The president of a firm that rents office and warehouse space to the D.C. Lottery Board lent a car to the wife of a top lottery official about the same time the firm obtained approval to do more than $30,000 a year in business with the board.
Alex Exum, the lottery's $45,048-a-year executive assistant in charge of marketing and advertising, was placed on administrative leave with pay for 10 days yesterday in connection with his wife, Lolita, being lent a 1984 Honda Accord by Han Yong Cho, the president of a firm that leases space to the lottery board. Exum said his wife has had the car for about eight months and is still driving it.
Lottery Board Executive Director Douglass Gordon said he has asked the D.C. inspector general office's to investigate the matter. "It certainly on the surface represents a potential conflict of interest, whether it is or not will be determined in the investigation," Gordon said.
Exum said yesterday through his attorney that Cho lent his wife the Honda, but he said the loan and Cho's business relationship with his wife had nothing to do with him or with the lottery board's involvement with Cho.
Cho said he lent the car to Exum's wife after he asked her in January or February to help find new accounts for his wholesale food business, which is called Washington Cash & Carry. Cho said he has had a business relationship with Mrs. Exum that began long before he started doing business with the lottery board.
The Lottery Board agreed to lease 5,060 square feet of warehouse and office space from Cho on Jan. 21 at the rate of $5.75 per square foot a year, which totals about $2,400 a month, according to lottery records. Cho also receives about $600 a month in maintenance and other fees, according to lottery officials.
Cho said his business relationship with Mrs. Exum, including the loan of the car, has nothing to do with his dealings with the lottery board.
Cho said Mrs. Exum so far has not yet found him any new business and he has not paid her for her services other than loaning her the car to help her carry out her work for him.
He said he is continuing to pay the car's insurance and loan.
Exum said the car is for his wife's use. "On occasion I may have driven it on the weekends inadvertently," Exum added.
Last week, D.C. Auditor Otis Troupe recommended that Exum be fired for his role in the lottery board's purchase of a $299 video cassette recorder that is missing. Exum, in a statement released last week, said he did not receive the video cassette recorder in question and added he was confident he would be exonerated.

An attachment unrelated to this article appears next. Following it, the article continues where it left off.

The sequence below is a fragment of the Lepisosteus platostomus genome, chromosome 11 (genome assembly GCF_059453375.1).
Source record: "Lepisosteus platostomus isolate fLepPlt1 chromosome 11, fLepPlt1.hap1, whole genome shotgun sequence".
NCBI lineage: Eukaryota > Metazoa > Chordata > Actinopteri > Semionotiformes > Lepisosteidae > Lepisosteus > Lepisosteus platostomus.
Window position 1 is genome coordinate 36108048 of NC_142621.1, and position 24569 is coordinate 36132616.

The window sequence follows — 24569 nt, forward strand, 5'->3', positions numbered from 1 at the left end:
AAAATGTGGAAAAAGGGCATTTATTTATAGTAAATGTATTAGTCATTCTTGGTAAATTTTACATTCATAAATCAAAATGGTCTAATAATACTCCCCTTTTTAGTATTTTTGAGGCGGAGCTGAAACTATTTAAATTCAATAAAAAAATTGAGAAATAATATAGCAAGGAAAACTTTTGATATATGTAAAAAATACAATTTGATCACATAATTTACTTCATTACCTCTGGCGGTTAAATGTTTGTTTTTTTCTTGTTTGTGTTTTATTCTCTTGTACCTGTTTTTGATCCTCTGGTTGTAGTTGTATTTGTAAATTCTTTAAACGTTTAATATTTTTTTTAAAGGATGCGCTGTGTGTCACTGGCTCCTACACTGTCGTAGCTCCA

At Gordon's request, the inspector general is also investigating the purchase of the cassette recorder.
Troupe and other critics of the lottery board, including City Council member Nadine P. Winter (D-Ward 6), who has oversight over the lottery, have repeatedly criticized the lottery's purchasing and contracting procedures.
The FBI, for more than a year, has been investigating the board's relationship with outside contractors.
Exum's attorney, Mark B. Sandground, said yesterday that the placement of Exum on administrative leave is another attempt by "political forces to put Alex Exum in the middle" of the controversy surrounding the lottery's operations.
In addition to leasing space to the lottery board, Cho's business, located in the wholesale food market area at 1270 Fourth St. NE, also serves as a distribution center of instant lottery tickets to stores and other retail lottery ticket sellers. Cho receives a commission from the lottery board for each ticket he sells.
Exum said that he recommended Cho, along with several other businesses, to be a wholesale ticket distributor when he did a study on the board's takeover of the instant lottery game from a private contractor.
Exum said the decision to select Cho as a distributor was made by other lottery officials.
Exum said he played no role in the lottery board's subsequent decision to rent office and warehouse space from Cho for the operation of the instant lottery game.
Willis Johnson, a lottery official who chaired a task force studying the takeover of the instant lottery game, said yesterday that Exum first brought Cho to the attention of the task force as a possible distribution center.
Sandground, Exum's attorney, said Cho gave Exum's wife the car in about March. The Honda was registered in Cho's name with the state of Virginia in March, according to a Virginia motor vehicles official.
Sandground said Exum's wife has been a teacher in the D.C. public schools for two years but she also is president of a private consulting business that has done work for Cho and other Korean American businessmen over the last few years.
Sandground said that Cho paid Mrs. Exum $500 in the summer of 1983 for her help in putting on a Korean Festival here.
He said that Cho lent the car as compensation for a survey Mrs. Exum is doing to help him find new retail food outlets, a job that she is continuing to perform.
"I have not yet gotten a report from her," Cho said yesterday.
"I have not yet made a decision about getting back the car from her," Cho said. "Pretty soon probably we might make a decision."